Jason C. Bartz, PhD

Jason C. Bartz, PhD

Jason C. Bartz, PhD

Professor
Associate Dean, Academic and Faculty Affairs
Vice Chair, Medical Microbiology and Immunology
School of Medicine, Omaha Campus

Expertise/Specializations

  • Prion disease

Academic Appointments

Department

  • Med. Microbiology & Immunology

Position

  • Professor

Secondary Appointment

  • Pharmacology and Neuroscience

Biography

Examples of the most recent publications can be obtained from this PubMed link
 

Publications and Presentations

Articles

  • , 5(5)
  • , 1-11
  • , 295(30), 1042010433
  • , Oct 9;4(5), e00630-19
  • , Mar 29;294(13), 4911-4923
  • , Jan 24;14, 497-516
  • , Oct 18;14(10), e1007323
  • , Jun 1;166, 98-107
  • , Mar 28;92(8), pii: e02191-17
  • , Mar 4;12(2), 73-82
  • , pp. 69-84
  • , Dec 1;199(11):, 3821-3827
  • , pp. 31-44
  • , Mar 29;13(3):, e1006298
  • , 90 (18), 8293-8301
  • , Jan 31;114(5, 1141-1146
  • , 12 (7), e1005543
  • , 90 (12), 5715-5723
  • , 10.1371, 0141282
  • , 10 (10), e0117935
  • , 89 (14), 7421-7424
  • , Jul;89(14), 7421-4
  • , 5th Edition, 1165-1186
  • , 10(2)
  • , 11(2)
  • , 8(6), 415-420
  • , Nov 1;8(11):e80203. doi: 10.1371/journal.pone.0080203
  • , 79, 13794-13796
  • , 99 (11), 2161-2183
  • , 79, 11858-11863
  • , 78, 6792-6798
  • , 85, 265-273
  • , 77, 583-591

Publications

Presentations

Research and Scholarship

Research and Scholarship Interests

  • Prion diseases are a group of fatal neurodegenerative diseases that affect humans (e.g. Creutzfeldt-Jacob disease) and animals (e.g. chronic wasting disease). Prion diseases have long subclinical incubation periods of months to decades with a short clinical phase that is characterized by the onset of behavioral, cognitive or motor deficits. Deposition of the abnormal isoform of the prion protein, PrPSc is pathognomonic for prion diseases and its deposition in the central nervous system (CNS) results in neuronal loss and onset of clinical symptoms. PrPSc is an amyloid protein that is resistant to proteolytic degradation and is postranslationally derived from the protease sensitive non-amyloid host encoded prion protein, PrPC. Outside of the CNS, PrPSc deposition occurs in the peripheral nervous system and secondary lymphoreticular system (LRS) tissues such as spleen and lymph nodes. All prion diseases of animals and a majority of prion diseases in humans are due to prion exposure by a peripheral route (e.g. ingestion). Details of the mechanism(s) of prion transport to the CNS are poorly understood. To better define prion transport to the CNS my lab is investigating three areas of prion pathogenesis. First, we are exploring alternative routes of prion entry into the host in an attempt to better define the possible routes that prions can gain access to the CNS. Second, we are investigating the role of the innate immune system in processing and transport of prions to secondary LRS tissues. Finally, we are interested in factors that influence susceptibility of neurons to prion infection and/or replication. The understanding of routes and mechanisms of prion transport will enhance the future development of therapeutic interventions to prevent prion spread to the CNS.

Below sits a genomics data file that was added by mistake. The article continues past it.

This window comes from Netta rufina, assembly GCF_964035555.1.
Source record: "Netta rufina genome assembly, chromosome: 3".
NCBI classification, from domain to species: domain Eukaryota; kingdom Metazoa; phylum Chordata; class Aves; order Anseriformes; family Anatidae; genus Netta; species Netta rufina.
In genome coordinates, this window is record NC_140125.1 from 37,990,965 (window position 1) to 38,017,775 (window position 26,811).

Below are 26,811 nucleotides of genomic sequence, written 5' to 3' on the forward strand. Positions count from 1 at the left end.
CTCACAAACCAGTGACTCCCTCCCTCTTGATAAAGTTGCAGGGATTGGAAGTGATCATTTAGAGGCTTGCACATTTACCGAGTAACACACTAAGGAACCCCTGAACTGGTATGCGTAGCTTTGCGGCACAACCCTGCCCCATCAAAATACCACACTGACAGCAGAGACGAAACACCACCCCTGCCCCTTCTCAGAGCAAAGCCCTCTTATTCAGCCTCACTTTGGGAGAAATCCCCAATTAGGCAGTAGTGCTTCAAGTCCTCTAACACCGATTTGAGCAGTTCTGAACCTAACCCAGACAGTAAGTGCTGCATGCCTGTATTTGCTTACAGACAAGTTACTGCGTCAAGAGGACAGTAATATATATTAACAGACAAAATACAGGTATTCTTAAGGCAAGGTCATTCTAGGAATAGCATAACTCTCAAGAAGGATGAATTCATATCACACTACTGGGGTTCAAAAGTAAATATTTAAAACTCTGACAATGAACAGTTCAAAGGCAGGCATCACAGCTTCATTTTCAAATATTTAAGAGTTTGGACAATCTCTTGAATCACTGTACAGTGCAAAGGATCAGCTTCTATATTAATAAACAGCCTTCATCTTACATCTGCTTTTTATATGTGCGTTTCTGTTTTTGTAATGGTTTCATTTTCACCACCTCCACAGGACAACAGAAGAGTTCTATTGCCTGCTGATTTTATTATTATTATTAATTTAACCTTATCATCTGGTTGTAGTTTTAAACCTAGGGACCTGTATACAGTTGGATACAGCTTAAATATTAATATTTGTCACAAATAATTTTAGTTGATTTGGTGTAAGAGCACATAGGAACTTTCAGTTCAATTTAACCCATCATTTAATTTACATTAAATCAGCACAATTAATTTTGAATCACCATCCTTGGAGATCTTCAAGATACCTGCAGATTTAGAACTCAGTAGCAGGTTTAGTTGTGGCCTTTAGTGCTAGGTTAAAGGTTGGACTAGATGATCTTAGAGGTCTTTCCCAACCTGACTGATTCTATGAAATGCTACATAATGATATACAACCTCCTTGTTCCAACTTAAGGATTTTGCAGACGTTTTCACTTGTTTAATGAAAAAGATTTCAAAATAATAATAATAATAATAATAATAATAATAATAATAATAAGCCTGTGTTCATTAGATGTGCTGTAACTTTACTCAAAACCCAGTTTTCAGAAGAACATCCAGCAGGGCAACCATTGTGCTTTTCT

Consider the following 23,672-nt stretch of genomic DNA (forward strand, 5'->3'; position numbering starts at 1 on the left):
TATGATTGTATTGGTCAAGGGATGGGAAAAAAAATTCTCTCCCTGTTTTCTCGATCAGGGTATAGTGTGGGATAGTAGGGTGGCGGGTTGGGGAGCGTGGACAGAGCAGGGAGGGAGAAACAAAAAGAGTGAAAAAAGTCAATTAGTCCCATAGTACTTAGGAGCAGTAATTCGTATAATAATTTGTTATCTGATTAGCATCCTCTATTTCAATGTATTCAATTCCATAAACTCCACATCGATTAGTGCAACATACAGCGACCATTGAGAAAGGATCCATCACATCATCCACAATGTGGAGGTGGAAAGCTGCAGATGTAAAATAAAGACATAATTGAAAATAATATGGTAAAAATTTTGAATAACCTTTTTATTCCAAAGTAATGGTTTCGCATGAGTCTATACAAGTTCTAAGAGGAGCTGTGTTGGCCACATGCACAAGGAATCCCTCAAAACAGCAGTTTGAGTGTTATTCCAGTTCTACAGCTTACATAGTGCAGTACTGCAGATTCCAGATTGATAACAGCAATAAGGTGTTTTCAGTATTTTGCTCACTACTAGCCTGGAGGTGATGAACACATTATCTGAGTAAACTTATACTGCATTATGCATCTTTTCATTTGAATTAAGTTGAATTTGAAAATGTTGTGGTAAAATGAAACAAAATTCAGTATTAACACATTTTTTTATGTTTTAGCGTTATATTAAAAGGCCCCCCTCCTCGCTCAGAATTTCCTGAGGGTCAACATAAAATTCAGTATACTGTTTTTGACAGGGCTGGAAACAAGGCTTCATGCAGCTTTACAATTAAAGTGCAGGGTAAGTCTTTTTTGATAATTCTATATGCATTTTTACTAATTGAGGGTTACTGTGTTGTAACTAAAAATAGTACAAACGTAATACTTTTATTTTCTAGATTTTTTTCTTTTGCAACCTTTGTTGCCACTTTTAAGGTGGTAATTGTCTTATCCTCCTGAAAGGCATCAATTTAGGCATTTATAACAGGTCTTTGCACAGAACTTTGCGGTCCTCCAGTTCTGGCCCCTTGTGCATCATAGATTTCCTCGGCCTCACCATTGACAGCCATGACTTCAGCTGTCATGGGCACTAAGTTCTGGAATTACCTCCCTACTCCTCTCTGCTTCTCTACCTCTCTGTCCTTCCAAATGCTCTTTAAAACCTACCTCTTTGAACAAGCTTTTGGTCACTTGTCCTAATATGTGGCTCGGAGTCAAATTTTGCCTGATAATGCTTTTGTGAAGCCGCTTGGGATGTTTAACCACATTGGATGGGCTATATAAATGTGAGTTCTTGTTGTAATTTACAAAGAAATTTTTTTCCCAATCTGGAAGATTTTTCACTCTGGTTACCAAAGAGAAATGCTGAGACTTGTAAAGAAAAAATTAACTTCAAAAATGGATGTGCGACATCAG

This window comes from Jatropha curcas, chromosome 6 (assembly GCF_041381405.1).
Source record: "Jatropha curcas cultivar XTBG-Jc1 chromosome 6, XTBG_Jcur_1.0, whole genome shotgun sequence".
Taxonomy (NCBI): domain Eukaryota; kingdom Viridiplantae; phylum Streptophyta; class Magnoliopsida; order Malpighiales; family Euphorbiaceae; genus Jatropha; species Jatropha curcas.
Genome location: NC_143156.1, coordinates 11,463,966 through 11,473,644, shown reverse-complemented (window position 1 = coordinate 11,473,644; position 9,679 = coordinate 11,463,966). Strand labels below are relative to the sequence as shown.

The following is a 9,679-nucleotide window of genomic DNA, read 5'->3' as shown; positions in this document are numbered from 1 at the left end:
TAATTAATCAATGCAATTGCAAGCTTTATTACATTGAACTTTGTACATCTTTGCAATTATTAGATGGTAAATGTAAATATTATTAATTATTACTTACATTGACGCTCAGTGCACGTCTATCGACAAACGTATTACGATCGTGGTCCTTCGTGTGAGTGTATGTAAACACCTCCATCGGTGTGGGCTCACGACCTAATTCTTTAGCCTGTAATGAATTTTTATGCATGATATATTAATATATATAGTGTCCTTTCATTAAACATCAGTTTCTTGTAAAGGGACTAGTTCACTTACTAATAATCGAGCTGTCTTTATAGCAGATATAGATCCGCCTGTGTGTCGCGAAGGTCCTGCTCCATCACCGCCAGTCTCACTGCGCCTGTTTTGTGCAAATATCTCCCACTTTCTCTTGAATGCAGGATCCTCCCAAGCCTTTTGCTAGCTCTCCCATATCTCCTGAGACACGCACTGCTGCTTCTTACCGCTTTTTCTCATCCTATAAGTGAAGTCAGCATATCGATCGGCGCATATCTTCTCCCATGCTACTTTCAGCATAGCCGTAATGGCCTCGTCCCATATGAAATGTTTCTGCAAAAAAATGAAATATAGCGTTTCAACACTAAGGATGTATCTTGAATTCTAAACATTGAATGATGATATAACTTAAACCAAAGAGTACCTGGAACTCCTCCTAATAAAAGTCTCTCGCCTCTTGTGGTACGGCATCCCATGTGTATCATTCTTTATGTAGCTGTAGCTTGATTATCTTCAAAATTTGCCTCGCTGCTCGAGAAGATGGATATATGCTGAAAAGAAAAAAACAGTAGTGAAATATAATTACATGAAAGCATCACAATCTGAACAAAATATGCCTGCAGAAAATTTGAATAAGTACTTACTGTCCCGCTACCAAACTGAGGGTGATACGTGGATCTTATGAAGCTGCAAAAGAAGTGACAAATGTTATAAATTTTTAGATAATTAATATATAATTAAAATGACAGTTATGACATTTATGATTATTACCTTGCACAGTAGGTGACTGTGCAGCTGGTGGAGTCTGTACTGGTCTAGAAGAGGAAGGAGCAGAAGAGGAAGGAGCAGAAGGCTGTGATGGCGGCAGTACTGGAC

Current Research Projects

Awards and Honors

  • University Research Award, Creighton University , 2019
  • Young Investigator Award, Creighton University, 2005
  • Richard F. Marsh Award for Outstanding Graduate Student Research, University of Wisconsin, 1998